Julia Ward Howe, the original advocate for an annual “Mother’s Day” holiday, had seen how the Civil War devastated soldiers, their families, and their loved ones. The suffering she saw motivated her to call for women to stand together and engage the world as an organized force for peace. In 1870, she began to organize women to petition Congress to end all wars. It was Howe who called for a day dedicated to peace to be celebrated in the spring: Mother’s Day.
Howe and her compatriots would likely be bewildered by the modern version of Mother’s Day, with its emphasis on flowers, gifts, and Sunday brunch. They’d likely also be disappointed by the continuation and escalation of war as a tool for resolving conflict in the modern world. Indeed, one can only begin to imagine what Howe and other 19th century peace activists would say about America’s current trajectory, with its global war on terror, its wars of choice that cause widespread death and injury, and its spending priorities (we devote most of our federal discretionary budget to war & militarism year after year, at a time of deep economic suffering).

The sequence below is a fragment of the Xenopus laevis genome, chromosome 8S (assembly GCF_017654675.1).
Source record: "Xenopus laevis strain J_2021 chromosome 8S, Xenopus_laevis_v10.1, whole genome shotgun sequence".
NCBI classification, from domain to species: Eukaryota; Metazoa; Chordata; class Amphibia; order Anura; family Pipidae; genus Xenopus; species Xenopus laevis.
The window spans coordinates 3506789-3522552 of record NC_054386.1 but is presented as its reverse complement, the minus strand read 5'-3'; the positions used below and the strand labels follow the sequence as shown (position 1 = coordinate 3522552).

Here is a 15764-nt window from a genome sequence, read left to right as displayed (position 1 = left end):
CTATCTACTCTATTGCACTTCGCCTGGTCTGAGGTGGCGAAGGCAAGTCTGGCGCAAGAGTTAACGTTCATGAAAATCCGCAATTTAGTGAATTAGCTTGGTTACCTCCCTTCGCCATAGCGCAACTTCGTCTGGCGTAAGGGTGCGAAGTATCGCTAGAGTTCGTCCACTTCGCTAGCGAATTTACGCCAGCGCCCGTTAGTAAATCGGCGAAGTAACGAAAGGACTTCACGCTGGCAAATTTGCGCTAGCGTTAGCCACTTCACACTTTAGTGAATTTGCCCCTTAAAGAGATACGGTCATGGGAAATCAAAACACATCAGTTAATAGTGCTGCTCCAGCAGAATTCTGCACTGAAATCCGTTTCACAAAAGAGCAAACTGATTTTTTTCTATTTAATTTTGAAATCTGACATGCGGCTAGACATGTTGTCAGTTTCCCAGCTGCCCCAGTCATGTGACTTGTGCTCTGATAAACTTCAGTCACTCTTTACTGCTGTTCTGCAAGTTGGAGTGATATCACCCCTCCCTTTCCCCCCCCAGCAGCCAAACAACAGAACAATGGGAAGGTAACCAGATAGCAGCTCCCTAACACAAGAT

This Sunday, let’s ask ourselves how we can, in some small way, honor the original vision of Mother’s Day as a day of peace and a day of action…and then go out into the world and make our voices heard this Mother’s Day, and every day.
Howe’s Mother’s Day Proclamation began:
“Arise, then, women of this day! Arise all women who have hearts, whether our baptism be that of water or of tears!
Say firmly: “We will not have great questions decided by irrelevant agencies. Our husbands shall not come to us, reeking with carnage, for caresses and applause. Our sons shall not be taken from us to unlearn all that we have been able to teach them of charity, mercy and patience.
We women of one country will be too tender of those of another country to allow our sons to be trained to injure theirs. From the bosom of the devastated earth a voice goes up with our own. It says “Disarm, Disarm! The sword of murder is not the balance of justice…”